But I still love Video Games, and want to keep in touch. To keep on top of this world, I rent games through LoveFilm. I’m probably one of the few people to still use the postal DVD service, but for me at least, with games it makes sense. I play a game for a few days, get a feel for the thing, and send it back. If I really like the game, I’ll pick it up for cheap a few months down the line, but more often than not, I’ll shove the disc back into the envelope without a moment’s notice. I might get to try out 4 or 5 games a month, for a couple of quid at a time. I must have the most useless collection of Bronze Trophies given to me for picking up the fucking controller. CONGRATULATIONS, it reads, YOU MADE THE CHARACTER BLINK ITS FIRST BREATH. Here’s a fucking pony.
And this is, finally, where YouTube comes in. For the most part my experience of gaming is through what I read, or more often than not, it is often through someone else playing. And I am not alone.
The king of the culture of video games videos is Ben “Yahtzee” Croshaw, whose “Zero Punctuation” series on The Escapist match extreme cynicism, fast paced metaphors and humour with a genuinely respected critical opinion that yearns for a return to well made gaming. Often thought of as the Charlie Brooker of video games – remarkable due to Brooker’s own history in videogames – his simply animated web series, funny as it is, does little to pioneer a format that is essentially the same kind of entertaining reviews that has been the staple of mainstream journalism in this field.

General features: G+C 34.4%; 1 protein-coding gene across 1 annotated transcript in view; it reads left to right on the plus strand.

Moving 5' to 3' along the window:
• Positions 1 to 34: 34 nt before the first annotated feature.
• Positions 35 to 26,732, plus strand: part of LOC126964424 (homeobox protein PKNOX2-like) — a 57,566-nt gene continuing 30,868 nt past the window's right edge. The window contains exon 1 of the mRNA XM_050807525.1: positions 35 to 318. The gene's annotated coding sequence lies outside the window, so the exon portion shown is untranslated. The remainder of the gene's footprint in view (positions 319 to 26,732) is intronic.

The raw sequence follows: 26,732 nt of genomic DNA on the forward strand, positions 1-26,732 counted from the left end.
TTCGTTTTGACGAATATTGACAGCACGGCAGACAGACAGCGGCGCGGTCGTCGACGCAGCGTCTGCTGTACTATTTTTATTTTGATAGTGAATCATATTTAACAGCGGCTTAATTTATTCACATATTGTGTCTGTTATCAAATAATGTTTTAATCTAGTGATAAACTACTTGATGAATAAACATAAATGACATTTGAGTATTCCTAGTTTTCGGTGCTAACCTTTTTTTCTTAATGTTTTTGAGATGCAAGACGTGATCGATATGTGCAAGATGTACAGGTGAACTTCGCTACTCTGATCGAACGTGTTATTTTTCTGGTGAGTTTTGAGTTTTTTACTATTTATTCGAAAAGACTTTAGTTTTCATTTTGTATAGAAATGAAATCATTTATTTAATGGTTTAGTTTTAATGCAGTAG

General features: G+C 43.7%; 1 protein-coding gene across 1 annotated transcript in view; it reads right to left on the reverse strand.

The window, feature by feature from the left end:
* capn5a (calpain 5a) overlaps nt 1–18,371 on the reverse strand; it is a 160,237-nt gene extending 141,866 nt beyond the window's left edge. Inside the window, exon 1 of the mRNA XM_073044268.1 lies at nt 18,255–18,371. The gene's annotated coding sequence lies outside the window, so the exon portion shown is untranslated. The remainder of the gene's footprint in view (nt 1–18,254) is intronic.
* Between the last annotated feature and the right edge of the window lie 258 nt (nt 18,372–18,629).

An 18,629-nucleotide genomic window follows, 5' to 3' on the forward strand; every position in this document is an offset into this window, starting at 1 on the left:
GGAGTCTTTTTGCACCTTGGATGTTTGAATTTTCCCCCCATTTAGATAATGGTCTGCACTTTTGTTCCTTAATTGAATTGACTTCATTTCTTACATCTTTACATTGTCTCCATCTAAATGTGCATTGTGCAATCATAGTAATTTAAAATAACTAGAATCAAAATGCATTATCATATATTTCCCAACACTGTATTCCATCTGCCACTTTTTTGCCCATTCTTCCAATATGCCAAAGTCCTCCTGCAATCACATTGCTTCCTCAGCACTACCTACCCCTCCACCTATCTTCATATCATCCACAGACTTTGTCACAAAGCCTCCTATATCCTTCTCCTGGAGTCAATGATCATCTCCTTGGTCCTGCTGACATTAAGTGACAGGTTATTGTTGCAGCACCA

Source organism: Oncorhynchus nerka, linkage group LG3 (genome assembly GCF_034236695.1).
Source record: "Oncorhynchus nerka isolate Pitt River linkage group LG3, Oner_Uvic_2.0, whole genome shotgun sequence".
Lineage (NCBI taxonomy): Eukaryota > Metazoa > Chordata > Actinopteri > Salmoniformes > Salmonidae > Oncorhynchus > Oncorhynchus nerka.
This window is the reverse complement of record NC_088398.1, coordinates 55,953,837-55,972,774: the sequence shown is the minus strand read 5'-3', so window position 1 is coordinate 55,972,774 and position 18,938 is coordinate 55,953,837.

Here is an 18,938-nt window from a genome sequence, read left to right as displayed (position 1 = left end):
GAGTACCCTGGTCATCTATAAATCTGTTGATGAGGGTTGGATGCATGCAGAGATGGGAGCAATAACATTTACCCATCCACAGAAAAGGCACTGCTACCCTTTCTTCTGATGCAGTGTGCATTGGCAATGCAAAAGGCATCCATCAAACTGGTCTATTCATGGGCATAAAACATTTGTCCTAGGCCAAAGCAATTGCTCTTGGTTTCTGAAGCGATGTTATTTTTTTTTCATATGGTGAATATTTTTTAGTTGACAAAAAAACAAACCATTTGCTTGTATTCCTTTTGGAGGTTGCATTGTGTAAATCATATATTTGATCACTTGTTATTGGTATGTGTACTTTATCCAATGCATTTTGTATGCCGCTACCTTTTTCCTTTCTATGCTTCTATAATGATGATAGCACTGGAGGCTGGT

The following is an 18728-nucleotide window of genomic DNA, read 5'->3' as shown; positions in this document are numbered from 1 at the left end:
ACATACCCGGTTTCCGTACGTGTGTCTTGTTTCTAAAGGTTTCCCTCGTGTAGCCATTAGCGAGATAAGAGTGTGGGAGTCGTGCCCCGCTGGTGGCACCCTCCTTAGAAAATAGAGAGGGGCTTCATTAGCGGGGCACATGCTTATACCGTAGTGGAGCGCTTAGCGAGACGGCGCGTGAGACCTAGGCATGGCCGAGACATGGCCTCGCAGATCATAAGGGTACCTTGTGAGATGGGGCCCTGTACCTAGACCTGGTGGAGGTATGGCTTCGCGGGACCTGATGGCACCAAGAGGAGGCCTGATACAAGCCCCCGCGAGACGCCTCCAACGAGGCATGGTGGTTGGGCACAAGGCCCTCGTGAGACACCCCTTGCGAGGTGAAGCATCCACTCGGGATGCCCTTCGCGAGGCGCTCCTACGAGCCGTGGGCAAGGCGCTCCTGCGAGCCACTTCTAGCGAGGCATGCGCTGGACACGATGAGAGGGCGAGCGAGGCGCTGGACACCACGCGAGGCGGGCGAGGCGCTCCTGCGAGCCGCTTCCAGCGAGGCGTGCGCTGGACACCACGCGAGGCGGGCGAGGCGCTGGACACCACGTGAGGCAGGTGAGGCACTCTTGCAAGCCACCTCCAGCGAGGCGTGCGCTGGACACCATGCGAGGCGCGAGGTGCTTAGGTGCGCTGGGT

Where the innovation begins are found in more amateur attempts elsewhere. “Let’s Plays” are now a staple of the video game industry on YouTube. What these consist of are simply video feeds from people playing games, often accompanied by narration of some kind. Maybe its someone playing a game for the first time, and giving you their honest first impressions of a game, reviewing the concept and potential but not the game itself. Usually it is something in Beta that won’t be released for some time, but often it might even be something you’ve played before, but played by a critic you trust, or just like to listen to. I always enjoy seeing films before listening to one of Mark Kermode’s review, just so I know how valid my hand flapping is. I imagine driving cars into walls and watching Clarkson might be similar. Maybe even shoes and a famous woman? I don’t know that world. Sorry. But you get the point.